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MLIR Support for Sparse Tensors

Note that this is more or less a continuation of the Sparse Representation discussion, but now focused specifically on the progress of MLIR support for sparse tensors.

In a distant past, I pioneered the idea of letting a compiler automatically convert annotated dense linear algebra Fortran to semantically equivalent sparse code, which resulted in the MT1 compiler. But when we started exploring to use a similar approach in MLIR for sparse tensors, I was pleasantly surprised to find the excellent work of Fredrik Kjolstad et al. in the Tensor Algebra Compiler, which formalizes the automatic transformation of annotated tensor algebra to sparse code in an elegant and rigorous manner.

For Q4 this year, we plan to prototype similar ideas in an independent prototype implementation in MLIR. A PDF with a brief description of our plans is posted below, and we welcome your early input. A big kudos to Fredrik and the whole TACO team for clearly explaining their approach in great detail in a series of very well-written papers, which made planning this project for MLIR super easy!

MLIR Support for Sparse Tensors.pdf (229.7 KB)

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Some exciting progress. I finished a first prototype implementation of Fredrik’s “sparse iteration theory”. Next comes the tedious work of mapping the merge lattices onto actual MLIR code.

For example, given a kernel like this (expressed in Linalg as discussed in the doc)

A(i,j) = SUM_k,l B(i,k,l) * C(k,j) * D(l,j)

the sparse compiler computes the following topologically sorted loop indices (where i_0=i, i_1=j etc).

i_0 < i_2 < i_3 < i_1

Furthermore, given a kernel like this

a(i) = (b(i) + c(i)) + (d(i) + e(i))

we get the proper 15 lattice points shown below (here i_xy denotes index x for tensor y, and the subexpression is spelled out after the /).

{
  lat( i_00 i_01 i_02 i_03 / ((tensor_0 + tensor_1) + (tensor_2 + tensor_3)))
  lat( i_00 i_01 i_02 / ((tensor_0 + tensor_1) + tensor_2))
  lat( i_00 i_01 i_03 / ((tensor_0 + tensor_1) + tensor_3))
  lat( i_00 i_02 i_03 / (tensor_0 + (tensor_2 + tensor_3)))
  lat( i_01 i_02 i_03 / (tensor_1 + (tensor_2 + tensor_3)))
  lat( i_00 i_02 / (tensor_0 + tensor_2))
  lat( i_00 i_03 / (tensor_0 + tensor_3))
  lat( i_01 i_02 / (tensor_1 + tensor_2))
  lat( i_01 i_03 / (tensor_1 + tensor_3))
  lat( i_00 i_01 / (tensor_0 + tensor_1))
  lat( i_02 i_03 / (tensor_2 + tensor_3))
  lat( i_00 / tensor_0)
  lat( i_01 / tensor_1)
  lat( i_02 / tensor_2)
  lat( i_03 / tensor_3)
}

In contrast,

a(i) = (b(i) * c(i)) * (d(i) * e(i))

yields the singleton lattice, as expected

{ 
  lat( i_00 i_01 i_02 i_03 / ((tensor_0 * tensor_1) * (tensor_2 * tensor_3)))
}

Next is mapping this back to an MLIR representation.

Before actual MLIR code, I found it easier to get the code generation structure right by simply emitting pseudo-code on the debugging output.

The kernel:

x(i) = a(i) + b(i) * c(i)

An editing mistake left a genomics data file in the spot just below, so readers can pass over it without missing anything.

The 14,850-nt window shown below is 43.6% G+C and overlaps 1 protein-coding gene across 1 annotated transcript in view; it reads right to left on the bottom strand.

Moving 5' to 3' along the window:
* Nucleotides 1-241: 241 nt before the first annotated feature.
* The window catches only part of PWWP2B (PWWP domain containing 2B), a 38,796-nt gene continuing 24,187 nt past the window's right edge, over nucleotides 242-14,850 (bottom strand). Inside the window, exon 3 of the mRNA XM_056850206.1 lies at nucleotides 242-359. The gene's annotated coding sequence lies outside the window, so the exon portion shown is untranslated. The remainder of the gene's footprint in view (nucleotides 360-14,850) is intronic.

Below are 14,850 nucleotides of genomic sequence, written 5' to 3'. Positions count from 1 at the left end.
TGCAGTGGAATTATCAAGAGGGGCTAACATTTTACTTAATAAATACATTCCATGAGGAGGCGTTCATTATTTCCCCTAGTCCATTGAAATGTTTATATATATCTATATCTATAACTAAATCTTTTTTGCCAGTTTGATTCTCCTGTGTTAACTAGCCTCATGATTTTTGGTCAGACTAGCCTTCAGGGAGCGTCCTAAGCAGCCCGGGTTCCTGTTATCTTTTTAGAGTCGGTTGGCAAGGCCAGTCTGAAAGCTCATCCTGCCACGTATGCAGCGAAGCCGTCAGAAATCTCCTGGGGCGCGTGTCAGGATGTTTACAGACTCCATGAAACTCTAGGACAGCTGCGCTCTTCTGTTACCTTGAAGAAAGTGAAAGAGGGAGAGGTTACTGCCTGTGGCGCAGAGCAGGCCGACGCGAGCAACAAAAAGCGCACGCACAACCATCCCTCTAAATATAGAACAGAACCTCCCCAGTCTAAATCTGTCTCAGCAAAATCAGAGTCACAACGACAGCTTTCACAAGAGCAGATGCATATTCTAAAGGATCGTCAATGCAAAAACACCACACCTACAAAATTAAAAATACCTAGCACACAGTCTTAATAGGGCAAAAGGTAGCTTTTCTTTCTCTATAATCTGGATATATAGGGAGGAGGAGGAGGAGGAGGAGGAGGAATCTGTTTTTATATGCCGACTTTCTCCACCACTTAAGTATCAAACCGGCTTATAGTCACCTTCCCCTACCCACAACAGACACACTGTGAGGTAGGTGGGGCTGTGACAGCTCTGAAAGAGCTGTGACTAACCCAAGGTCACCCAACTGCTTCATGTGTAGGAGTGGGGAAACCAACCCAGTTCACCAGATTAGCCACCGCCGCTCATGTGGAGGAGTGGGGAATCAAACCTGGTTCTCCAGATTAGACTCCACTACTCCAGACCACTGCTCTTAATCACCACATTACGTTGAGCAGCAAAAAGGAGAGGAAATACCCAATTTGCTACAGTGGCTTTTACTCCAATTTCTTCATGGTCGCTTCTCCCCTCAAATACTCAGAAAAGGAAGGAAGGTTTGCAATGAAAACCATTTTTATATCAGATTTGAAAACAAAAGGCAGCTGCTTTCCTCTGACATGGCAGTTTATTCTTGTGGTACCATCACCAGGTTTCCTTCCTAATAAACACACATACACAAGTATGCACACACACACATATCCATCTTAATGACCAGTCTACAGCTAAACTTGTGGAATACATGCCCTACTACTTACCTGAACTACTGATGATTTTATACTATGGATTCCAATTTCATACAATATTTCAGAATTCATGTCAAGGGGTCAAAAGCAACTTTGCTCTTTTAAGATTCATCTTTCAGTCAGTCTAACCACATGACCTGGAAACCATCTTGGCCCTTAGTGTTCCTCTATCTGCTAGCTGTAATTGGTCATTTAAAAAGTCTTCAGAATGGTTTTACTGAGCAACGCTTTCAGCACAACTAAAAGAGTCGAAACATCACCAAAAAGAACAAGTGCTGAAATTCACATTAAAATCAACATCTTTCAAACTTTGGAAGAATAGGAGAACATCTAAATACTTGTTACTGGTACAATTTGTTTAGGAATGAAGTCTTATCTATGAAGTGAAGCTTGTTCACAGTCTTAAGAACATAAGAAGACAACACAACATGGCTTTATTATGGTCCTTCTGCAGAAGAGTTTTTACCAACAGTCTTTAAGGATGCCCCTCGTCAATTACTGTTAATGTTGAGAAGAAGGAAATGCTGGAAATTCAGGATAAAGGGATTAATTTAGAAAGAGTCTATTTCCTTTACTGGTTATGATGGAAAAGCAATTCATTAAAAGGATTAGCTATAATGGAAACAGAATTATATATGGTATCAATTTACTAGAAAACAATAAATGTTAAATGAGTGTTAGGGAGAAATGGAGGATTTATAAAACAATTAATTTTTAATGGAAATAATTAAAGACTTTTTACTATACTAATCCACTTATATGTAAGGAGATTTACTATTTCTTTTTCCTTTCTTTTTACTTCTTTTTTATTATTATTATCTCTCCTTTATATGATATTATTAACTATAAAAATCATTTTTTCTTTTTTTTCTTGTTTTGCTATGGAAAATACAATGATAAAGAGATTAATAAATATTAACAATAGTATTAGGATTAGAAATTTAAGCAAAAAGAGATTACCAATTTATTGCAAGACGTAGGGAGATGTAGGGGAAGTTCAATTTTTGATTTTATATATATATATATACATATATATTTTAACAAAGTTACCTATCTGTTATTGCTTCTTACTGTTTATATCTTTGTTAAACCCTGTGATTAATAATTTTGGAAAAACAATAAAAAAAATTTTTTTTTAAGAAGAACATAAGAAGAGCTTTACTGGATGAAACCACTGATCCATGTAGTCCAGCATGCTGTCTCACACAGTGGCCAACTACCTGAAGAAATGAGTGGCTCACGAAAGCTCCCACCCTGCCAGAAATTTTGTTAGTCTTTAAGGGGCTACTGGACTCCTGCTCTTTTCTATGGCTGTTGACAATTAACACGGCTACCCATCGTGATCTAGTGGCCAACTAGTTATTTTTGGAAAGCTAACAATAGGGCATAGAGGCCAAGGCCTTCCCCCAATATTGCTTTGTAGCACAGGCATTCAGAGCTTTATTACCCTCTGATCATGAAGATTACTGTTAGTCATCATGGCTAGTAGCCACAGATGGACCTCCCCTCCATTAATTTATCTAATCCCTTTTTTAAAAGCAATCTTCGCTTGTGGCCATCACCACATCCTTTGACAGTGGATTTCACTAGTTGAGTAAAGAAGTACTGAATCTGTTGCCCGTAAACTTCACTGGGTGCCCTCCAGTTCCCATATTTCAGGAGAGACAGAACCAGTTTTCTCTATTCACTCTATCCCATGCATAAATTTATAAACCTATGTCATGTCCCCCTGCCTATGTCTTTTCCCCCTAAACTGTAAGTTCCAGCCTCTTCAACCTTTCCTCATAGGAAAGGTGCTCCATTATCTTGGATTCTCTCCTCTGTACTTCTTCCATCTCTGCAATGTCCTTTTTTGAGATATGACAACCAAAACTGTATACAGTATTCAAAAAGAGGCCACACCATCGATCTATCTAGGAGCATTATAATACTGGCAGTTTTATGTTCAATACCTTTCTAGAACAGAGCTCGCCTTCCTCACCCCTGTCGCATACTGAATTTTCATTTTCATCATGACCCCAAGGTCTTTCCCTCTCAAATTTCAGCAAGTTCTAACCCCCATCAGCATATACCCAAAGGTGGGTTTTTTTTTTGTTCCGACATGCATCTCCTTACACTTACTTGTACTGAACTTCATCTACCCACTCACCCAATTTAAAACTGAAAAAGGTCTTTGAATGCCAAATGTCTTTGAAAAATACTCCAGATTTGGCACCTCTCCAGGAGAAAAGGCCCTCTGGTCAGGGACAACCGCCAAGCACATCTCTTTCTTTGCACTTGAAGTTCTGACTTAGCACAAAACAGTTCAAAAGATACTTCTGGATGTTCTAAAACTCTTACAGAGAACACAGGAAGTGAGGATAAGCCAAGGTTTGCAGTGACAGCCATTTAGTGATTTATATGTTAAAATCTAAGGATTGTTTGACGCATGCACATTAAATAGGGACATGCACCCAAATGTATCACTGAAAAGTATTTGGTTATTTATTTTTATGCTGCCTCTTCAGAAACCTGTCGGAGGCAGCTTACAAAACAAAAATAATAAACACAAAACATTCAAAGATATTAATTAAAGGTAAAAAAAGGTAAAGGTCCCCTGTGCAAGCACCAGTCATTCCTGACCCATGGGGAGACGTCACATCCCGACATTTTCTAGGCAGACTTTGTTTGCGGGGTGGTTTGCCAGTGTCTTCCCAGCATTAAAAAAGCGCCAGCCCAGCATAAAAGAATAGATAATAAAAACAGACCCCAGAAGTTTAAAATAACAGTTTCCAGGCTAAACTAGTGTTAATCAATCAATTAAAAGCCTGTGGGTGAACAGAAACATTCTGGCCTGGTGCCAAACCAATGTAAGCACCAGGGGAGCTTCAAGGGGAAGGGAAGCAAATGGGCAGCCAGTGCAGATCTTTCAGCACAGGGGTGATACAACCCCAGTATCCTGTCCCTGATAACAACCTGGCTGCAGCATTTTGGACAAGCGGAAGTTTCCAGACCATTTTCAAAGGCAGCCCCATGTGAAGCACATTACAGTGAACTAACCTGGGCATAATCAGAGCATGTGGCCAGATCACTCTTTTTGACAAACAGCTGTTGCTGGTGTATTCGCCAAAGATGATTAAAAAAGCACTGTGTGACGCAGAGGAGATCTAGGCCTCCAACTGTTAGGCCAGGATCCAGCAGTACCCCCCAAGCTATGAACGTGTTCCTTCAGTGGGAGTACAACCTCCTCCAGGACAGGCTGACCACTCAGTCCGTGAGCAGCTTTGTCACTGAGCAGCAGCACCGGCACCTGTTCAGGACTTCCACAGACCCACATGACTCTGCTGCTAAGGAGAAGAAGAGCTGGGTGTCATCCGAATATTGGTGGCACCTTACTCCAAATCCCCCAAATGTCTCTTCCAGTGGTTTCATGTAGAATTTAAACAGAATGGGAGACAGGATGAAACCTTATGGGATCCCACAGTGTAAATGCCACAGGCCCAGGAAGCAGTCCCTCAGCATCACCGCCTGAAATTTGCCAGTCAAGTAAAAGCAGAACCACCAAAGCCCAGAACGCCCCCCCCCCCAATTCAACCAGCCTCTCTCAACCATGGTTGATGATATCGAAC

looks as generic Linalg operation as follows:

func @generic_op_vec1d(%arga: tensor<?xf32>,
                       %argb: tensor<?xf32>,
                       %argc: tensor<?xf32>) -> tensor<?xf32> {
  %0 = linalg.generic #trait_vec1d
      ins(%arga,
            %argb,
            %argc : tensor<?xf32>, tensor<?xf32>, tensor<?xf32>) {
    ^bb(%a: f32, %b: f32, %c : f32):
      %0 = mulf %b, %c : f32
      %1 = addf %a, %0 : f32
      linalg.yield %1 : f32
  } -> tensor<?xf32>
  return %0 : tensor<?xf32>
}

The newly implemented code generation traverses the generated merge lattices (from SSA form) recursively to generate the following pseudo-code on the debugging output:

while ( i_00 i_01 i_02 )
  if ( i_00 i_01 i_02 )
    tensor_out := (tensor_0 + (tensor_1 * tensor_2));
  if ( i_01 i_02 )
    tensor_out := (tensor_1 * tensor_2);
  if ( i_00 )
    tensor_out := tensor_0;
while ( i_01 i_02 )
  if ( i_01 i_02 )
    tensor_out := (tensor_1 * tensor_2);
while ( i_00 )
  tensor_out := tensor_0;

A more elaborate kernel like:

x(i) = a(i) + b(i) + c(i)

Generates the following:

while ( i_00 i_01 i_02 )
  if ( i_00 i_01 i_02 )
    tensor_out := (tensor_2 + (tensor_0 + tensor_1));
  if ( i_00 i_02 )
    tensor_out := (tensor_2 + tensor_0);
  if ( i_01 i_02 )
    tensor_out := (tensor_2 + tensor_1);
  if ( i_00 i_01 )
    tensor_out := (tensor_0 + tensor_1);
  if ( i_02 )
    tensor_out := tensor_2;
  if ( i_00 )
    tensor_out := tensor_0;
  if ( i_01 )
    tensor_out := tensor_1;
while ( i_00 i_02 )
  if ( i_00 i_02 )
    tensor_out := (tensor_2 + tensor_0);
  if ( i_02 )
    tensor_out := tensor_2;
  if ( i_00 )
    tensor_out := tensor_0;
while ( i_01 i_02 )
  if ( i_01 i_02 )
    tensor_out := (tensor_2 + tensor_1);
  if ( i_02 )
    tensor_out := tensor_2;
  if ( i_01 )
    tensor_out := tensor_1;
while ( i_00 i_01 )
  if ( i_00 i_01 )
    tensor_out := (tensor_0 + tensor_1);
  if ( i_00 )
    tensor_out := tensor_0;
  if ( i_01 )
    tensor_out := tensor_1;
while ( i_02 )
  tensor_out := tensor_2;
while ( i_00 )
  tensor_out := tensor_0;
while ( i_01 )
  tensor_out := tensor_1;

Since these look good to me (does anyone spot something strange?), now it needs to be linked to an actual MLIR representation of the tensors in either dense or sparse format. This will probably take a while…